With a dividend yield of 4.63%, the ALPS Sector Dividend Dogs ETF (SDOG ) is certainly an alluring yield idea in today’s challenging environment. Yet the exchange traded fund offers even more benefits.
Up 5% over the past month, SDOG tries to reflect the performance of the S-Network Sector Dividend Dogs Index, which applies the “Dogs of the Dow Theory” on a sector-by-sector basis using the S&P 500 with a focus on high dividend exposure. SDOG’s equal-weight methodology is important because it reduces sector-level risk and dependence of some groups that are considered to be imperiled value ideas.
While SDOG is positioned as a high dividend ETF, many of its holdings have impressive track records of boosting payouts.
Investors should consider quality dividend growth stocks that typically exhibit stable earnings, solid fundamentals, strong histories of profit and growth, commitment to shareholders, and management team convection in their businesses.
Dividends have added significantly to returns over time, contributing approximately 32% of the S&P 500’s total return since 1960. During the return-challenged 1970s, dividends made up nearly three-quarters of S&P 500 returns – while investors earned a cumulative total return of 77% from the S&P 500 in that decade, 60% of that 77% was from dividends.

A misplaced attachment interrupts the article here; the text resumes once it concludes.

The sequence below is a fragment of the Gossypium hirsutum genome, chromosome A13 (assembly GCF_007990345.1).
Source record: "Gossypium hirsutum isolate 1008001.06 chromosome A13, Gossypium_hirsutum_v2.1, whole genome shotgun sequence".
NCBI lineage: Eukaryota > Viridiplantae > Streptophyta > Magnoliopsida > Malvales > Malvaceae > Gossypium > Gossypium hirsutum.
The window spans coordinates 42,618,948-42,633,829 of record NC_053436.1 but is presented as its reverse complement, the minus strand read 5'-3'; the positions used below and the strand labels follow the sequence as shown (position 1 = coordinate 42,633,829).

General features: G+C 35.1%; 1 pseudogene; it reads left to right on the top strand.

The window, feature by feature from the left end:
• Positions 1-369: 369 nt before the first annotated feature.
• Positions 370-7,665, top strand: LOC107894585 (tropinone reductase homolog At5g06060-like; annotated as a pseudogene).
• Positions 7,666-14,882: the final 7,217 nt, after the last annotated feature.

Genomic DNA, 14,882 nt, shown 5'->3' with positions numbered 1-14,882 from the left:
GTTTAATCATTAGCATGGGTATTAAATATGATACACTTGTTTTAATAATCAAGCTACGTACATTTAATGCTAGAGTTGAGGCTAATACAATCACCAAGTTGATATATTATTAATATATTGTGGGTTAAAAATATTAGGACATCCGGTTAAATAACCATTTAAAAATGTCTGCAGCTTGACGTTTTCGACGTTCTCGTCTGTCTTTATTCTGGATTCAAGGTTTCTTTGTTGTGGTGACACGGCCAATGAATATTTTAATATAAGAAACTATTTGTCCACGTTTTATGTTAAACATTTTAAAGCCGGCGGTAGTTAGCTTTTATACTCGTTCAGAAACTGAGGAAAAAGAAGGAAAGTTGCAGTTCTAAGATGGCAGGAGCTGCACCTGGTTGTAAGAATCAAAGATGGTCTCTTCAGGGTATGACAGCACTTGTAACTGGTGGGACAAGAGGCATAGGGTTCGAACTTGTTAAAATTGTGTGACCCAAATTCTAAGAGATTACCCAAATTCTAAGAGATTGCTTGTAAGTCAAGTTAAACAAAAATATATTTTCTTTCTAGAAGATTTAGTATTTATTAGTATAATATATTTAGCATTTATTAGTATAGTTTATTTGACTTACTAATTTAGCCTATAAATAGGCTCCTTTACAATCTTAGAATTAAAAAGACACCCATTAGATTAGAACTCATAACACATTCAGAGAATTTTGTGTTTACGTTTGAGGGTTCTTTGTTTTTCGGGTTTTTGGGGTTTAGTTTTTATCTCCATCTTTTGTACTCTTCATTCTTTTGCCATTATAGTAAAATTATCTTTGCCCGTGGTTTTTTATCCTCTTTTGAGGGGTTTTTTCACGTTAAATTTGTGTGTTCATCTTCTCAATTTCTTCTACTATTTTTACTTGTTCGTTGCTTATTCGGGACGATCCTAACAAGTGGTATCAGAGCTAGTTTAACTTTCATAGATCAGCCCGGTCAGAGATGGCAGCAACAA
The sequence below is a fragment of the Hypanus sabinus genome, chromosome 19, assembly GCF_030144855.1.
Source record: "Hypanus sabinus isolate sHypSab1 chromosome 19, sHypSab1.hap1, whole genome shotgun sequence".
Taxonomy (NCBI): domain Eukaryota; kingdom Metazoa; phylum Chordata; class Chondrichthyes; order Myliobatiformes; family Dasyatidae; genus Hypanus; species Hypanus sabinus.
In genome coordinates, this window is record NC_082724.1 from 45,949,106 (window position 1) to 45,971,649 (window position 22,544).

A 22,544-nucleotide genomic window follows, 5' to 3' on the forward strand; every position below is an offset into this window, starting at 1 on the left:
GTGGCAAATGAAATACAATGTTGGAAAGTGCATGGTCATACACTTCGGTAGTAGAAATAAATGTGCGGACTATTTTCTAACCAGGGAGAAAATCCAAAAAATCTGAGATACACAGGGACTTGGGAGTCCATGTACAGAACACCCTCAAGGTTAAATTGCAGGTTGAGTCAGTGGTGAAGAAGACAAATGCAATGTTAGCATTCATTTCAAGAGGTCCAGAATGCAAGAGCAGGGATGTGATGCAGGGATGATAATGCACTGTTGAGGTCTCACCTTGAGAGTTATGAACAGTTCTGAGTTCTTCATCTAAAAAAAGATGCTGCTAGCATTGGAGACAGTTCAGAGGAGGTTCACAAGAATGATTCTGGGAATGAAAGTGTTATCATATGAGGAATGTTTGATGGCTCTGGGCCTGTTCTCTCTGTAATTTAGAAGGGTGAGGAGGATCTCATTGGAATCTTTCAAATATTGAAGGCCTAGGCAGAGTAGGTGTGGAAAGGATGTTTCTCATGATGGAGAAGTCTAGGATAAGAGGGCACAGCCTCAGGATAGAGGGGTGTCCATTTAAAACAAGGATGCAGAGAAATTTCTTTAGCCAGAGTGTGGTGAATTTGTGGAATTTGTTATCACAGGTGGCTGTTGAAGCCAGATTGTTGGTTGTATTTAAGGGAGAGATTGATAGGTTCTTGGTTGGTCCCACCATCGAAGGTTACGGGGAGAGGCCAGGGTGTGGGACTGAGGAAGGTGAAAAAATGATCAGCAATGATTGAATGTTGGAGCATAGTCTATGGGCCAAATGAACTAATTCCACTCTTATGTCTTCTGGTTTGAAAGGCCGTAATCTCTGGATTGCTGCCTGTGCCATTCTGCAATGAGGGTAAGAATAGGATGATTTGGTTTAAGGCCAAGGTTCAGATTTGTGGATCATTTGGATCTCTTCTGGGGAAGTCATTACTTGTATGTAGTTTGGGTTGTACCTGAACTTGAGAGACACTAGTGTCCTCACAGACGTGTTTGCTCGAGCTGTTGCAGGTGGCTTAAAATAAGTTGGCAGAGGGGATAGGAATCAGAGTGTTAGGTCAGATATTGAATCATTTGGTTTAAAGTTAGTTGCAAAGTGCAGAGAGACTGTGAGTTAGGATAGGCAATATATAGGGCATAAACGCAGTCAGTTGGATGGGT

SDOG's Value Factor
Another benefit of SDOG is its exposure to the value factor, which could be in play following the upcoming presidential election, particularly as cyclical sectors stand to rebound.
Value stocks tend to trade at a lower price relative to their fundamentals (including dividends, earnings, and sales). While they generally have solid fundamentals, value stocks may have lost popularity in the market and are considered bargain-priced when compared with their competitors.
Value fans believe this time may be different for value stocks, pointing to improving measures of investment sentiment, abating fears of a recession, rebounding corporate profits, and lessening trade tensions between the U.S. and China. Furthermore, value stocks are now trading at some of their most attractive prices in years as the growth/value gap is as wide as it’s been in decades.